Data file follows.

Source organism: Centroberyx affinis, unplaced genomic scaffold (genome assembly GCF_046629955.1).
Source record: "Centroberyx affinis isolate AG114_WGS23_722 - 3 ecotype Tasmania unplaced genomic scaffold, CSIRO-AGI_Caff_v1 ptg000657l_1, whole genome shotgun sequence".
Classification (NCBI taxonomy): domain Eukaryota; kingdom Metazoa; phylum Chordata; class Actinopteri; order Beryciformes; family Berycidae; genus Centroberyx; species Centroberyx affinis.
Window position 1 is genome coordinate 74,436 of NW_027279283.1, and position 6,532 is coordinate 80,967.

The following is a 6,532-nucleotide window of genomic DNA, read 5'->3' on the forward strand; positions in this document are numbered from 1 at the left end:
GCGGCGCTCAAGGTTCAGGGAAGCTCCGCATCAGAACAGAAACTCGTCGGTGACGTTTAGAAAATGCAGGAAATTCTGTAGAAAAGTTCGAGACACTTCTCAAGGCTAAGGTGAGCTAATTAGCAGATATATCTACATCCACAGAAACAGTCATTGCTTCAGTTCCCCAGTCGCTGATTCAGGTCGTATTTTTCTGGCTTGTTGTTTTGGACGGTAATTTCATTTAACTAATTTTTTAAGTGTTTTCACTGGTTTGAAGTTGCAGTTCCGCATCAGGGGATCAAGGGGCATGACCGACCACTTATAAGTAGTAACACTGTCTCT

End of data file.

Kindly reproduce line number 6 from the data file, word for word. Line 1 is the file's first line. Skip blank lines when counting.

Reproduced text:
GCGGCGCTCAAGGTTCAGGGAAGCTCCGCATCAGAACAGAAACTCGTCGGTGACGTTTAGAAAATGCAGGAAATTCTGTAGAAAAGTTCGAGACACTTCTCAAGGCTAAGGTGAGCTAATTAGCAGATATATCTACATCCACAGAAACAGTCATTGCTTCAGTTCCCCAGTCGCTGATTCAGGTCGTATTTTTCTGGCTTGTTGTTTTGGACGGTAATTTCATTTAACTAATTTTTTAAGTGTTTTCACTGGTTTGAAGTTGCAGTTCCGCATCAGGGGATCAAGGGGCATGACCGACCACTTATAAGTAGTAACACTGTCTCT